Navigating Relationships

I will begin by saying that I am, by no means, an expert on relationships. I do feel like this is a discussion to bring up for those who suffer from chronic pain and/or illness. Why? Because all relationships – platonic, romantic, familial become more difficult. Our loved ones often don’t understand, and discussing your feelings about your pain or your life may not be easy for you to do. So, how do we figure out how to have friends, partners, and keep connected with our families while we’re in pain all the time? There is no easy or correct answer to this. Trying out (and sharing) ideas (so please reply to this post if you have some) is a good way to start, until you figure out what works for you. It’s also important to note that, as mentioned in previous posts, many chronic pain/illness warriors also struggle with their mental health, making it harder to figure out these relationships. Be patient with yourself, and hopefully those in your life will understand that they need to be patient with you.

blog-attachment-in-relationships-33Image from: https://www.headspace.com/blog/2014/03/10/attachment-in-relationships/

Family

Family likes to talk. Or, at least, my family does, and I’m guessing a lot of other supportive families will want to as well. About your pain or illness. Parents, especially, want to be supportive and helpful. Talking about it with them can be difficult. No one wants to make their family members upset or sad. If you are physically needing the help of your family (or friends, or partner) it can be slightly easier to ask or talk about because it becomes more necessary. If not, than broaching those subjects can feel more emotionally painful. The good thing about family is they are the most likely to understand if you can’t come over tonight, or need some extra sleep; if you cancel plans, etc. No explanation necessary. Remember that they love you, and are trying to help. Also don’t be afraid to tell them when you need space, or don’t want to talk to them about something. Understanding for you, and for them, can be critical in staying close.

relationship-2Image from: http://www.magic-advice.com/when-adult-struggle-with-their-relationship/

Friends

Personally, I find friends to be the most pushy (at least initially) with plans, and getting you to go out and do things (which can be a good or bad thing, depending on the day). They also tend to make it known how disappointed they are when cancelling plans. What I’ve found is that being as upfront as possible is key. Giving them some info on your illness, and how you’re feeling physically (and depending on the friend, emotionally). It might take some time, but they will eventually back off a bit and be more understanding. Again, it can be difficult to talk to friends about everything, as there can be a protective need not to make anyone sad. Just remember, if they truly are your friends, they will stick around and be there for you. Lately, I’ve made a few friends who also suffer from chronic pain/illness. It’s nice to find people who understand automatically, and it can be easier to share with them. Not that you need a bunch of friends who are in the same situation as you, but it can be nice to have one or two to confide in.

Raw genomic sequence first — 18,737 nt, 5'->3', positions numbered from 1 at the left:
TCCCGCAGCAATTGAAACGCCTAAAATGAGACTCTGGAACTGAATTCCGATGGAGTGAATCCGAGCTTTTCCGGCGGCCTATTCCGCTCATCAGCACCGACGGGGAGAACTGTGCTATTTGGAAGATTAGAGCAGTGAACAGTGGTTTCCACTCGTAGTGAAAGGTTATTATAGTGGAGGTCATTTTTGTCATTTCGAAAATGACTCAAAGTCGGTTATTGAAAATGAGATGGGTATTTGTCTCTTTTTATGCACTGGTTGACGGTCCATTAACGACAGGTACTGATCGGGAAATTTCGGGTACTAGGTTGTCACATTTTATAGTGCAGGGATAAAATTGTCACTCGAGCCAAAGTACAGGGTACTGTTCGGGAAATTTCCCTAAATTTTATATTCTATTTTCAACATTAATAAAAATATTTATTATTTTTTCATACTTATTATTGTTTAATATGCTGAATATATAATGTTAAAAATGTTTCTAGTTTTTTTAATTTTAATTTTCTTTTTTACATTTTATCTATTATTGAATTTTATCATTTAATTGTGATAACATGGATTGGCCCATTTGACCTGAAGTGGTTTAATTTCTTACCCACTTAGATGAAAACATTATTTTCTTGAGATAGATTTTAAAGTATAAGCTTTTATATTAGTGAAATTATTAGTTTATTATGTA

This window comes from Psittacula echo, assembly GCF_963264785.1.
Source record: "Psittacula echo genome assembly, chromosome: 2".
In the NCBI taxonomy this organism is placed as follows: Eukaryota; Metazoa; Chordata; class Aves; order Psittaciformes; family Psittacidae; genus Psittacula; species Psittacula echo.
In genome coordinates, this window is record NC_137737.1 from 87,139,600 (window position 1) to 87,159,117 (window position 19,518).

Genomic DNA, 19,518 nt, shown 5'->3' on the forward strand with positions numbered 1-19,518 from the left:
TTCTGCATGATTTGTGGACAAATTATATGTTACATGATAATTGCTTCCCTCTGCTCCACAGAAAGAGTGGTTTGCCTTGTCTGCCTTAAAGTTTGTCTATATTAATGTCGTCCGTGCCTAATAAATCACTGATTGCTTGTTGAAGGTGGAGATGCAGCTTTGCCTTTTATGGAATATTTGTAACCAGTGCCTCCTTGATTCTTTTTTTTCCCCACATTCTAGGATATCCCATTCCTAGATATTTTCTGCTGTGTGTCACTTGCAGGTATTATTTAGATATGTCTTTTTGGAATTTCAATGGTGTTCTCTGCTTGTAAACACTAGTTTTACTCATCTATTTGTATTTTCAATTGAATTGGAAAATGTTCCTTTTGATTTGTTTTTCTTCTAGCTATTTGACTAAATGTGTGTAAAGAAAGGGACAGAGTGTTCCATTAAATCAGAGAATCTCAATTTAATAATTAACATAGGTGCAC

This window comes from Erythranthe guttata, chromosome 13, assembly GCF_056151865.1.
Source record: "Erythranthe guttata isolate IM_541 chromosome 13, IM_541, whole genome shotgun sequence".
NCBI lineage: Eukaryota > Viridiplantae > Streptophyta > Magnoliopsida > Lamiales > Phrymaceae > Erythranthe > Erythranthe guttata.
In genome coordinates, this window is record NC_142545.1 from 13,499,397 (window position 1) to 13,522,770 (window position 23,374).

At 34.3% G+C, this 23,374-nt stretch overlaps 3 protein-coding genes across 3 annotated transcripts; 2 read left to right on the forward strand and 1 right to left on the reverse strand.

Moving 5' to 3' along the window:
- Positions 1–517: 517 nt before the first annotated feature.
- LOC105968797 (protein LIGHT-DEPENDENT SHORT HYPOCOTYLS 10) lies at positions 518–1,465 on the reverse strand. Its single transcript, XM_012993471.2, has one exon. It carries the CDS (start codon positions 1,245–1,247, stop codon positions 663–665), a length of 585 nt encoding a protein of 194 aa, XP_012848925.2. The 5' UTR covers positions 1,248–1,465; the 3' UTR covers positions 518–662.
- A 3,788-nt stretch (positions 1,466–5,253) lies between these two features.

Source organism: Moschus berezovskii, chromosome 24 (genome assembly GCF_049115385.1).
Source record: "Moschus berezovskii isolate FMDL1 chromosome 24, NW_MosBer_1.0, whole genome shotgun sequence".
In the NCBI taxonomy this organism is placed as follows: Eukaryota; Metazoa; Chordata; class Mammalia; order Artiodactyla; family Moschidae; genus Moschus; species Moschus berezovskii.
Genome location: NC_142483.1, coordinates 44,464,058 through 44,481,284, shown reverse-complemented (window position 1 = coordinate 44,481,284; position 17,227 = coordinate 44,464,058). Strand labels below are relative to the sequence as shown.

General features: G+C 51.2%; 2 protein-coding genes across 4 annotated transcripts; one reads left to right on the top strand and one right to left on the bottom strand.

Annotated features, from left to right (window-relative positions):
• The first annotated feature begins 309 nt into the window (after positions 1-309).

imagesImage from: http://gclipart.com/friends-clipart/

Romantic Partners

Another difficult task. There can be a difference in this navigation depending on whether you were already in pain/diagnosed before your relationship started, or after it did. In my last relationship, I was already in pain when we began dating, but didn’t get my tentative diagnosis until 6 months in. The relationship completely changed after that. It wasn’t her fault, nor mine. We both struggled with what was happening, and one key reason that things fell apart is that we didn’t share with each other how we were feeling emotionally about everything. I think this is the most important thing with romantic partners. Sharing. Let them know about your pain. That’s probably the easier part. And let them know when you’re depressed or having anxiety, or whatever is going on with you emotionally. Encourage them to do the same. Communication is key in any relationship, and so much more if you’re dealing with some sort of illness.

Heterosexual and homosexual families. Vector illustration of couImage from: https://www.123rf.com/photo_58606050_stock-vector-heterosexual-and-homosexual-families-vector-illustration-of-couple-with-baby–straight-lesbian-gay-c.html

Again, I’m not an expert on this subject. These are just a few things I’ve learned, noticed, and tried, in order to keep close with family, friends, and hopefully one day, a partner again. If you have anything to share or add to this post, please feel free to comment or send me an email at janeversuspain@gmail.com.

References

The Relationship between Mental Health, Mental Illness and Chronic Physical Conditions

18 Secrets of People Who Are in a Relationship and Chronically Ill

http://www.apa.org/monitor/jan06/chronic.aspx